Questions swirled around Jose Bautista ahead of the 2011 season. How would he follow his amazing 2010 season? Would the pressure of a new contract affect him? Would losing the invaluable protection of Vernon Wells hurt his production? Without Cito Gaston, how was Jose expected to go on?

Jose Bautista answered all these questions and more by following his historic 2010 with another incredible season. Very little doubt how remains – Jose Bautista is one of the very best hitters in baseball. He hits for power and exhibits a terrific eye at the plate.

With these facts now taken as 1100 at bat gospel, what does it mean for Bautista in the future? What kind of career arc can we expect from this right-handed slugger? I can think of one excellent comparison – Gary Sheffield.

The career paths of Gary Sheffield and Jose Bautista could not be more dissimilar. Sheffield stormed onto the scene as a 19 year-old shortstop (!) with the Milwaukee Brewers (!!) in 1988 (!!!). Like Bautista, Sheffield changed teams with alarming frequency as a young player, moving from Milwaukee to San Diego and finally Florida within the first three full seasons at the big league level. Unlike Bautista, these moves owed largely to Sheffield’s role as History’s Greatest Villain as opposed to a plain-old under-performing ballplayer without a position.

Sheffield moved from position to position and team to team, leaving a trail of bodies and arrests in his wake. But he always hit. After posting a very impressive .421 wOBA as a member of the Padres, Sheffield moved to the Marlins and continued raking.

After struggling through injuries and labor stoppages, Sheffield hit his stride in 1996. Looking at his numbers, his ’96 season (at age 27) is strikingly similar to Jose Bautista’s 2011 (at age 30.)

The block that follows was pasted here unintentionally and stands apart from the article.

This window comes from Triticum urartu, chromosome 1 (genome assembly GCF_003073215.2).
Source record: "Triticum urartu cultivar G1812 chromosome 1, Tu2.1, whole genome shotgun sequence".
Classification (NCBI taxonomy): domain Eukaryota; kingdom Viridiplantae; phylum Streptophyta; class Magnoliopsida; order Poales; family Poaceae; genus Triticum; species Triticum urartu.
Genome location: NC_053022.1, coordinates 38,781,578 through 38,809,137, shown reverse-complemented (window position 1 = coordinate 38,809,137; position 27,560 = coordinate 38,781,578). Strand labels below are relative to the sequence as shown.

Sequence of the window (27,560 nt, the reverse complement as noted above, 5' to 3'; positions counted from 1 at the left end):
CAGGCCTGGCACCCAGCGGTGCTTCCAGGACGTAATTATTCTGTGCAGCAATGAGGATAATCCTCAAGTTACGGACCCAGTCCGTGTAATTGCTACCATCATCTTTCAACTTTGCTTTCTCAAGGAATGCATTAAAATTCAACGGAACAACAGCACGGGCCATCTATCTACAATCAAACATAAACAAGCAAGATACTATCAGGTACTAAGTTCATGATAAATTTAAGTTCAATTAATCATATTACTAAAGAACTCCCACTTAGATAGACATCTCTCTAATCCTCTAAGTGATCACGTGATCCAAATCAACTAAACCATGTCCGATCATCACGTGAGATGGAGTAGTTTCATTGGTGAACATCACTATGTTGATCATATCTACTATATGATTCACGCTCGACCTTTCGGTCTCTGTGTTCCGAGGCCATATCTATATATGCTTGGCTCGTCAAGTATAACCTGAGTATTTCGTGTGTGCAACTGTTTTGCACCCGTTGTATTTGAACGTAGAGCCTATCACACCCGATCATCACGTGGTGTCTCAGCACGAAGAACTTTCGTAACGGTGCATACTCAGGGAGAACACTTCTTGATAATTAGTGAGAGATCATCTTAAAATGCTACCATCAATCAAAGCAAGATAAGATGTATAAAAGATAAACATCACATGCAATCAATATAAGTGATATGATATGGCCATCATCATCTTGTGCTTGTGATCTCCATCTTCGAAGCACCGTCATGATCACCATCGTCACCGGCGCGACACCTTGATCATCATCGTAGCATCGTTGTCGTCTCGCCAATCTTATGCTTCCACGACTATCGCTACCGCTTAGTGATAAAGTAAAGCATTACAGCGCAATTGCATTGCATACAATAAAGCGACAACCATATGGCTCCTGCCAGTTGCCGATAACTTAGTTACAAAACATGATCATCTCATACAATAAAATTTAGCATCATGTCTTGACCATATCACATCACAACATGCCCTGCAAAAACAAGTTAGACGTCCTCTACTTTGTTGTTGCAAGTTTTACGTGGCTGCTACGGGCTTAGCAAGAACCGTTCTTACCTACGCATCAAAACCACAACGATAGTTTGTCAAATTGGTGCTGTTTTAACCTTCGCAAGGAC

• Sheffield – 21.0% walk rate, 42 home runs, .310 ISO, .454 wOBA, 183 wRC+.
  • Bautista – 20.2% walk rate, 43 home runs, .306 ISO, .441 wOBA, 181 wRC+

Gary Sheffield didn’t strike out as much as Jose, though Bautista cut his strikeouts considerably from 2010 to 2011. The Sheff never managed that lofty a K/BB ratio again in his career and 1996 marked his career high in intentional walks, just as Bautista gladly took 24 free passes in 2011.

Looking forward into Sheffield’s career, we see a player who maintained his crazy offensive numbers without sacrificing his trademarked patience. At age 31 he posted bonkers numbers for the Dodgers. Though his strikeout rose while his walk rate shrank from his obscene 1996 levels, he still posted a remarkable season. 16.5% BB rate, 43 more home runs, .317 ISO, .447 wOBA and a 171 wRC+.

From the time he started in Florida and embodied the patient slugger lifestyle that defined his career, Sheffield averaged a 15% BB rate, a near 12% strikeout rate about 15% home run per fly ball. Sheffield, a slugger with a pronounced leg kick and incredibly quick bat much like Jose Bautista, still managed a .372 wOBA at the age of 37 in Detroit.

Sheffield, of course, admitted to steroid use in his 2004 Grand Jury testimony. At the very least, this drug use helped Sheffield stay on the field to post these numbers. At worst, they delayed his decline phase until a time well past its natural date while pumping up his power stroke. His 2003 season stands out in some ways, with his home run per fly ball rate jumping up well beyond his normal rate attracts some suspicion. Though Sheff did continue posting big numbers well after the drug testing was in place and the witch hunt crackdown was in full swing.

Aside from the atrocities, a career path similar to Gary Sheffield’s would make Alex Anthopoulos and the Blue Jays very, very happy while looking very, very smart. While the direct benefits of Sheffield’s drug use are unclear, what is clear is the type of hitter he was and the type of hitter Jose Bautista has become. If Bautista produces as Sheffield did, the contract looks great and Jose might have another significant pay day in his future.

It might not be a popular comparison but it is one that seems more than apt. Quick-strike pull hitters who covered the plate with incredible eyes. The Bill James projection system tips Jose Bautista for a 15% walk rate with 38 home runs and a .263 ISO in 2012. James’ system is generally very aggressive but, using Sheffield’s career as a guide, Jays fans can hope Jose keeps producing some of the best offensive numbers in baseball. Let’s just hope he avoids the Brewer/Padre/Marlin/Dodger/Yankee/Tiger/Met’s penchant for everything else.